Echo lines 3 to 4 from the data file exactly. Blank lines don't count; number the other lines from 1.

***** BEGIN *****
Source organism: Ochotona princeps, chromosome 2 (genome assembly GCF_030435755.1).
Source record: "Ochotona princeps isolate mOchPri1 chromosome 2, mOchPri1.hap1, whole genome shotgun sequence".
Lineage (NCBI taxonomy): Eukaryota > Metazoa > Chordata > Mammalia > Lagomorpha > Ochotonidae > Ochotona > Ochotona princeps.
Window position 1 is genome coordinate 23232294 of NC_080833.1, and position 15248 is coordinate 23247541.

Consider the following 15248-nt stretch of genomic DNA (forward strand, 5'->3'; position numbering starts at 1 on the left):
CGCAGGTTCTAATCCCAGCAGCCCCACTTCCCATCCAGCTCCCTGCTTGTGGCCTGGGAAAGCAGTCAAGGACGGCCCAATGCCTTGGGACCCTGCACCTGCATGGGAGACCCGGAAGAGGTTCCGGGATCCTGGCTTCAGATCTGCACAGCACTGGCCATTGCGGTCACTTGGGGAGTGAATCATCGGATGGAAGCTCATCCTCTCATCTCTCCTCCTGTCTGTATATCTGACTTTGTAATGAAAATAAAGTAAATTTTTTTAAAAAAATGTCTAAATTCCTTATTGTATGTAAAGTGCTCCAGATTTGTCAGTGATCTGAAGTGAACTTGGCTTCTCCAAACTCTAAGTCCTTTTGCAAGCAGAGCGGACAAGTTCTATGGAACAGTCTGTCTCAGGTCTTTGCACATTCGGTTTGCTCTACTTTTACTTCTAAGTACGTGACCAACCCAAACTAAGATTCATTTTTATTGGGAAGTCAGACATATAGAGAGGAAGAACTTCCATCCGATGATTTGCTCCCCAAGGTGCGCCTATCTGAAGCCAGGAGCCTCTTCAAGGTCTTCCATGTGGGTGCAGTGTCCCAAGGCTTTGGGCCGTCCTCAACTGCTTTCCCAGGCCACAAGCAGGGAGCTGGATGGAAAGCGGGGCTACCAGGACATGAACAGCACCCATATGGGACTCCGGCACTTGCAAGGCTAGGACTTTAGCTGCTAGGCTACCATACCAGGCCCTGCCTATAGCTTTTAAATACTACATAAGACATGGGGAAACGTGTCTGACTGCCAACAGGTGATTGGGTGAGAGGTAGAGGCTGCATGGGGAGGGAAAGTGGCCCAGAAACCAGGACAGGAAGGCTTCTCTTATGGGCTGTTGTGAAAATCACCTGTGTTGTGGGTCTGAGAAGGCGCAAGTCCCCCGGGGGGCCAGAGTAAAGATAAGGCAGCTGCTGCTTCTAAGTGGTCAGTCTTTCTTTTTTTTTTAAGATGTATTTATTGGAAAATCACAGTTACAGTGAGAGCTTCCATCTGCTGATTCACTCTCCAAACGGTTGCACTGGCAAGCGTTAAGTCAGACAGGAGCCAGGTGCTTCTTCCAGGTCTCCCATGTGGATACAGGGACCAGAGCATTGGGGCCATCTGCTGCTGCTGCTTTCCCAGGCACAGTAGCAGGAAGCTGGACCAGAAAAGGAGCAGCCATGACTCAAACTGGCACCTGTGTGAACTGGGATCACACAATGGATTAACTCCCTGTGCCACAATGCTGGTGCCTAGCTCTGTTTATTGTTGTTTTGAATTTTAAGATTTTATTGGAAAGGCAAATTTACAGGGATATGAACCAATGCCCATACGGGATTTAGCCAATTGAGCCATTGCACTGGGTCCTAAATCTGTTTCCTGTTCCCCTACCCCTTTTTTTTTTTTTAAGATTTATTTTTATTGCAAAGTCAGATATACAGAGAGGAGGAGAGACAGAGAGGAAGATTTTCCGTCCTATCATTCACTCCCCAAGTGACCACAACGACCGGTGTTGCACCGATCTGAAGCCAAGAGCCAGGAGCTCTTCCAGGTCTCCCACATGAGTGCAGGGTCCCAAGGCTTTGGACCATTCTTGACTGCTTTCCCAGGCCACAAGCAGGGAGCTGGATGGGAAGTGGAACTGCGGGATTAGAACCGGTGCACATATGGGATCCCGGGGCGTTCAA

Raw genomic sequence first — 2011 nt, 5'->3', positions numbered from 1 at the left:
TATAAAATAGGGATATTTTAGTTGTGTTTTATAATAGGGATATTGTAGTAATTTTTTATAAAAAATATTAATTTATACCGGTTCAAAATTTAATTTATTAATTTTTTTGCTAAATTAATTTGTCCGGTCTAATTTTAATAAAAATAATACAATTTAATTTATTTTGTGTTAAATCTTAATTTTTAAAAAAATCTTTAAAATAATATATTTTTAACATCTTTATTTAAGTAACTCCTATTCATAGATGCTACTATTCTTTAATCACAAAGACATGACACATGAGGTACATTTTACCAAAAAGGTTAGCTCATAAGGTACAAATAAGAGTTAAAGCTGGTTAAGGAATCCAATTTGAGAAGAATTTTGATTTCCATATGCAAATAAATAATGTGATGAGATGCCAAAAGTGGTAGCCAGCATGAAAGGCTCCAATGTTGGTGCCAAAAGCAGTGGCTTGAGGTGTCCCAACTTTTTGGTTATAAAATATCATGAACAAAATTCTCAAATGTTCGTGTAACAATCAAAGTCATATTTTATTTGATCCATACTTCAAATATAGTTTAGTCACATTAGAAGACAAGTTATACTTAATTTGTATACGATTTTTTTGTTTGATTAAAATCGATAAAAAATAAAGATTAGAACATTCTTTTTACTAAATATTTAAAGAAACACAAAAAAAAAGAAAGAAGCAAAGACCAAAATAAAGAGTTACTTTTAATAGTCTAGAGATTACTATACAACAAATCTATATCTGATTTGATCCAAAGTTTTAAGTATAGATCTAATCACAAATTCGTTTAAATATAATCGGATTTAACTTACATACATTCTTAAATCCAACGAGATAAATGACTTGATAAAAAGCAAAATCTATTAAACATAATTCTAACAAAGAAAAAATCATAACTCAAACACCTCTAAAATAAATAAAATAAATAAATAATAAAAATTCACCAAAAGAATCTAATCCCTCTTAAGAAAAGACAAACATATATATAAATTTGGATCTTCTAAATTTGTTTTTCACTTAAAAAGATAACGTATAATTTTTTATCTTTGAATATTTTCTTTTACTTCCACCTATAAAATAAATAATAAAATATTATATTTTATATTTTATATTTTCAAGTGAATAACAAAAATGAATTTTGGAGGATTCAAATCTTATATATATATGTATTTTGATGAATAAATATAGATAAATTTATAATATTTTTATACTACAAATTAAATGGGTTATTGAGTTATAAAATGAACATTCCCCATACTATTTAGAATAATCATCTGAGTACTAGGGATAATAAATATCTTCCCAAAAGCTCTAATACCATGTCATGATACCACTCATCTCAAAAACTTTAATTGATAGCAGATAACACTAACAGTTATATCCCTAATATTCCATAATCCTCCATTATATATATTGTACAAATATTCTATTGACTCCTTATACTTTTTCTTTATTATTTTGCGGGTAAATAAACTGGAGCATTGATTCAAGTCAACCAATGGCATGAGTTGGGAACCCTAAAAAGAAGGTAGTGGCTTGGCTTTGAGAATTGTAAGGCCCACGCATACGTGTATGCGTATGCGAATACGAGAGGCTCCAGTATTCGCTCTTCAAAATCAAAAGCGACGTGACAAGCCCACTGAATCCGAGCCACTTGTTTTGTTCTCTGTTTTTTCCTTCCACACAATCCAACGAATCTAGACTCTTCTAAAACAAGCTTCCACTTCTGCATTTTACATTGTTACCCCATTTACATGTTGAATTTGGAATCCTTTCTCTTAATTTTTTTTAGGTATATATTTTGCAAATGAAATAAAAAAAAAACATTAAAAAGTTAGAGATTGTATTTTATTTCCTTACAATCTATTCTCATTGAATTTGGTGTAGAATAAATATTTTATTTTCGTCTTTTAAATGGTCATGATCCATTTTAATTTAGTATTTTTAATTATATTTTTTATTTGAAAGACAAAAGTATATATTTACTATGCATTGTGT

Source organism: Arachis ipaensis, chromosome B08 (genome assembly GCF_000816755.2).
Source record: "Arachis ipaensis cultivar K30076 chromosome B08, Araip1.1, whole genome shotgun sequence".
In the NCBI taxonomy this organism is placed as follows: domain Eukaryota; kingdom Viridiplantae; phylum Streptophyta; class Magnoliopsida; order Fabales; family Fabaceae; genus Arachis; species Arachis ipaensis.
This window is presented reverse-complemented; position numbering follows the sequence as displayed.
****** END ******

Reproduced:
Lineage (NCBI taxonomy): Eukaryota > Metazoa > Chordata > Mammalia > Lagomorpha > Ochotonidae > Ochotona > Ochotona princeps.
Window position 1 is genome coordinate 23232294 of NC_080833.1, and position 15248 is coordinate 23247541.